Greater China-based aircraft lessors in Top 50 grow

Group jumps by more than 40% since the end of 2019 and looks to rival Ireland

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Some lessors, like Singapore-based BOC Aviation and Ireland-based Standard Chartered Aviation Finance, have used their parents' financial backing to support customers and bolster their fleets by adding aircraft via large sale-and-leaseback deals. (PHOTO: Shutterstock)

Use this oneDespite being at the epicentre of the COVID-19 outbreak which triggered the airline industry’s worst-ever crisis, the number of Greater China-based aircraft lessors in the global Top 50 jumped by more than 40 percent by the end of the second quarter of 2020 compared with the fourth quarter of 2019. This is according to the latest Portfolio Tracker from the global travel and data analytics company Cirium.

The shift, from nine in Q4 2019 to 13 in Q2 2020, means that Greater China-based lessors now make up more than a quarter of the Top 50 – rivalling the number of Ireland-based lessors (13) in the ranking, and surpassing the number of US-based lessors (12). However, in terms of portfolio value and fleet size, Greater China-based lessors account for just 19 percent and 15 percent of the global top 50 totals respectively. Ireland-based lessors have the largest total portfolio value (35 percent) while US-based lessors have the largest total fleet size (36 percent) in the global top 50 league table.

“Some lessors, like Singapore-based BOC Aviation and Ireland-based Standard Chartered Aviation Finance, have used their parents’ financial backing to support customers and bolster their fleets by adding aircraft via large sale-and-leaseback deals. As a result, they have advanced their positions on the leader board,” Rob Morris, global head of Consultancy, Ascend by Cirium. “In order to cope with the strains on cash flows from struggling airlines unable to pay rent, many lessors have been building their liquidity and deferring orders. The top five global lessors alone have deferred over 75 aircraft orders and cancelled nearly 200 since the health crisis began,” Morris added.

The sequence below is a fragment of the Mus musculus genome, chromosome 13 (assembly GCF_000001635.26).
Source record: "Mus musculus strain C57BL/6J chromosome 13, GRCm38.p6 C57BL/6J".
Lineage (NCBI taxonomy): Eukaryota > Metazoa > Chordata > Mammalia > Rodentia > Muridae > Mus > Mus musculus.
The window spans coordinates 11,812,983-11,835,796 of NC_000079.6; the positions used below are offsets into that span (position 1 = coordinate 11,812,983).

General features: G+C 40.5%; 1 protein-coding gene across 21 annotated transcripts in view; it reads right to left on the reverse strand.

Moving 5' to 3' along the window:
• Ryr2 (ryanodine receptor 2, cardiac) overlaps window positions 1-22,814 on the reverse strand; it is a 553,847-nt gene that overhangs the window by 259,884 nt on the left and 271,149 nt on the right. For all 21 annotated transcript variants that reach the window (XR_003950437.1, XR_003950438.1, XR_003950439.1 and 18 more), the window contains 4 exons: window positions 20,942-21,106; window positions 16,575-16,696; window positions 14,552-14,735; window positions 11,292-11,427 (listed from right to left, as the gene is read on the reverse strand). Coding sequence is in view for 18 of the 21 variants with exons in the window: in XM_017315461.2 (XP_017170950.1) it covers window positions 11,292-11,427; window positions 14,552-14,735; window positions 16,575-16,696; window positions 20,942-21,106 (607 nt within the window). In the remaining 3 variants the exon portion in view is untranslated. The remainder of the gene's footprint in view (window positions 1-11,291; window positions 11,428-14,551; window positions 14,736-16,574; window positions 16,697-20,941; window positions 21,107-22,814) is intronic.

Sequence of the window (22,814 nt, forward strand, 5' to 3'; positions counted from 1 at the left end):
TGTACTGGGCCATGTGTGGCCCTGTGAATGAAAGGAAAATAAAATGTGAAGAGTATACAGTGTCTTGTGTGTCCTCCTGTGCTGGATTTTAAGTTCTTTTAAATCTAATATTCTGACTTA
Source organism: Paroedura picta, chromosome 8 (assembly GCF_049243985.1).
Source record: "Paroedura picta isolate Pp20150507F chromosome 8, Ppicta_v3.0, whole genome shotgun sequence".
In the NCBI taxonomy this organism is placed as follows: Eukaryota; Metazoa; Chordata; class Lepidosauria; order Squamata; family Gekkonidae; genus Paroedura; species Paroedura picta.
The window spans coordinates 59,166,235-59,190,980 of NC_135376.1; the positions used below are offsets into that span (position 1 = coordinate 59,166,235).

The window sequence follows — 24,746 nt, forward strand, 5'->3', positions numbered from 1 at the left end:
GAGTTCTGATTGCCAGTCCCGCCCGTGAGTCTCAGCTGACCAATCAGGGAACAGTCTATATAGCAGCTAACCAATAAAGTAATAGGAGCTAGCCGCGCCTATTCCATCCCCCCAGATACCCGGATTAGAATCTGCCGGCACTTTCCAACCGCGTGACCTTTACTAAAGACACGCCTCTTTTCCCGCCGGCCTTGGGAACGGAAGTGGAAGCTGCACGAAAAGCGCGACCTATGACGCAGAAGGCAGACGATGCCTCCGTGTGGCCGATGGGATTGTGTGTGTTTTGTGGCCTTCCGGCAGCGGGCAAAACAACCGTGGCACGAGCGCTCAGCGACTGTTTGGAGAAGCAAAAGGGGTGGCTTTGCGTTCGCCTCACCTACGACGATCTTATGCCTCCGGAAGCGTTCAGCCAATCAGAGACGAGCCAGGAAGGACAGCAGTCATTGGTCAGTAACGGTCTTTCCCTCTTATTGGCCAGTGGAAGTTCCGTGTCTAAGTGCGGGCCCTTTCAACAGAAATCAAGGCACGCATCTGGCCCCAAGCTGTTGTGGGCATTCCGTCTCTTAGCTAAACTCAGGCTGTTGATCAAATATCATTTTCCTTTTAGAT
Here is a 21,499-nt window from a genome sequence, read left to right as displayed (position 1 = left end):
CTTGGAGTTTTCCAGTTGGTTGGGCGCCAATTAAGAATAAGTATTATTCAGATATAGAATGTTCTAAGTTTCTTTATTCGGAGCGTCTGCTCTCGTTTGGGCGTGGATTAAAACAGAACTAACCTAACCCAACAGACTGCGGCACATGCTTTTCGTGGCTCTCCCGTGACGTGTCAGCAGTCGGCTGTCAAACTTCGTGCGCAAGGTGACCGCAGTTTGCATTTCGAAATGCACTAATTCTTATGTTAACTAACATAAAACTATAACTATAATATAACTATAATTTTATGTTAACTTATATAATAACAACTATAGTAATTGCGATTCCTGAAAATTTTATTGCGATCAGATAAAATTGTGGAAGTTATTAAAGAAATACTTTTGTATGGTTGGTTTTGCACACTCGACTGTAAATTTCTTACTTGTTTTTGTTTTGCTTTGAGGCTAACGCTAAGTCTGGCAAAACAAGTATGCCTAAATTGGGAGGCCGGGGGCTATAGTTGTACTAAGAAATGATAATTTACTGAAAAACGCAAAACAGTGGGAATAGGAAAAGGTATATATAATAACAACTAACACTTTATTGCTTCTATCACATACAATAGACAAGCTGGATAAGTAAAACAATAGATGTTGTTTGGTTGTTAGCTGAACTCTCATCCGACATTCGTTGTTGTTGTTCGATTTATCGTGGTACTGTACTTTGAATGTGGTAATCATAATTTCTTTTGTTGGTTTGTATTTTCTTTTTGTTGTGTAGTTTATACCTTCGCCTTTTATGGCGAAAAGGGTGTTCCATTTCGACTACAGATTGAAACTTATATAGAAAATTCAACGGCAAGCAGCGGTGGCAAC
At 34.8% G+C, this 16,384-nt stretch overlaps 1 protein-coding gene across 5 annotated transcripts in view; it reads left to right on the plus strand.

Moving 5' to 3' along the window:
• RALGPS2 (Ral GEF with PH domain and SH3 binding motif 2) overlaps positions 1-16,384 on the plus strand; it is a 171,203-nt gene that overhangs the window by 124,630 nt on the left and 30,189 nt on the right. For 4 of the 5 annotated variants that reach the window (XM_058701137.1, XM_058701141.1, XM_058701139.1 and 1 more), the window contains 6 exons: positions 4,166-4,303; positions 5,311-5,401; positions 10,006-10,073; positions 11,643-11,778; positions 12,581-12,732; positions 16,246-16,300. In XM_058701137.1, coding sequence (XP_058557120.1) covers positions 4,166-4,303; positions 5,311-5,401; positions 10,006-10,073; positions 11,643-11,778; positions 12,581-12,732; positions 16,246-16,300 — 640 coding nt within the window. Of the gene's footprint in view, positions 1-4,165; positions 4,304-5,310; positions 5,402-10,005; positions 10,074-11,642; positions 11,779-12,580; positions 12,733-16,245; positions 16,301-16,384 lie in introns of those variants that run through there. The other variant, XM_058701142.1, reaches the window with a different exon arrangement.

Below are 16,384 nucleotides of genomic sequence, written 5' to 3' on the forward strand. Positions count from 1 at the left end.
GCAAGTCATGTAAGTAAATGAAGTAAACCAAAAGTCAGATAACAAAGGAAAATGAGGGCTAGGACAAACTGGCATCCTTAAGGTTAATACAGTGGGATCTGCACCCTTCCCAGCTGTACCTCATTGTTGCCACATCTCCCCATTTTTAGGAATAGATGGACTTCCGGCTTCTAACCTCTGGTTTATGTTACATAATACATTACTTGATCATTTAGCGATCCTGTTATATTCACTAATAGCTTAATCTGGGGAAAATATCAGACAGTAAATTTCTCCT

Even as lessors expand their fleets, nearly all companies have seen a downward shift in values. A surplus of equipment and evaporating demand are driving aircraft values lower. Lessors will have to reckon with this trend when trading – which was limited during the first six months of 2020 – eventually returns. Impairments will not be avoided and adding aircraft alone will not do the job of buoying the value of their individual portfolios.

“As airlines seek to generate liquidity in the near term, they are offering aircraft for sale-and-leaseback. There have already been almost 100 such used aircraft sale-and-leasebacks in 2020, with airlines active in this market including China Airlines and Cathay Pacific in Asia, Delta Air Lines, United Airlines, Southwest Airlines and JetBlue in North America, and EasyJet in Europe,” said Rahul Oberai, managing director for Asia-Pacific at Cirium.

Although the majority of the assets acquired are single-aisle aircraft, there have also been some twin-aisles. It is more difficult to quantify the impact of used sale-and-leasebacks on the increase of leasing market share, but it is likely that it will drive a further increase beyond just the new aircraft purchase-and-leasebacks.

“It is increasingly possible that operating leasing may achieve a 50 percent fleet market share in the 2023-2024 timeframe, as lessors provide finance and liquidity to airlines through purchase-and-leasebacks of both new and used aircraft,” said Oberai.

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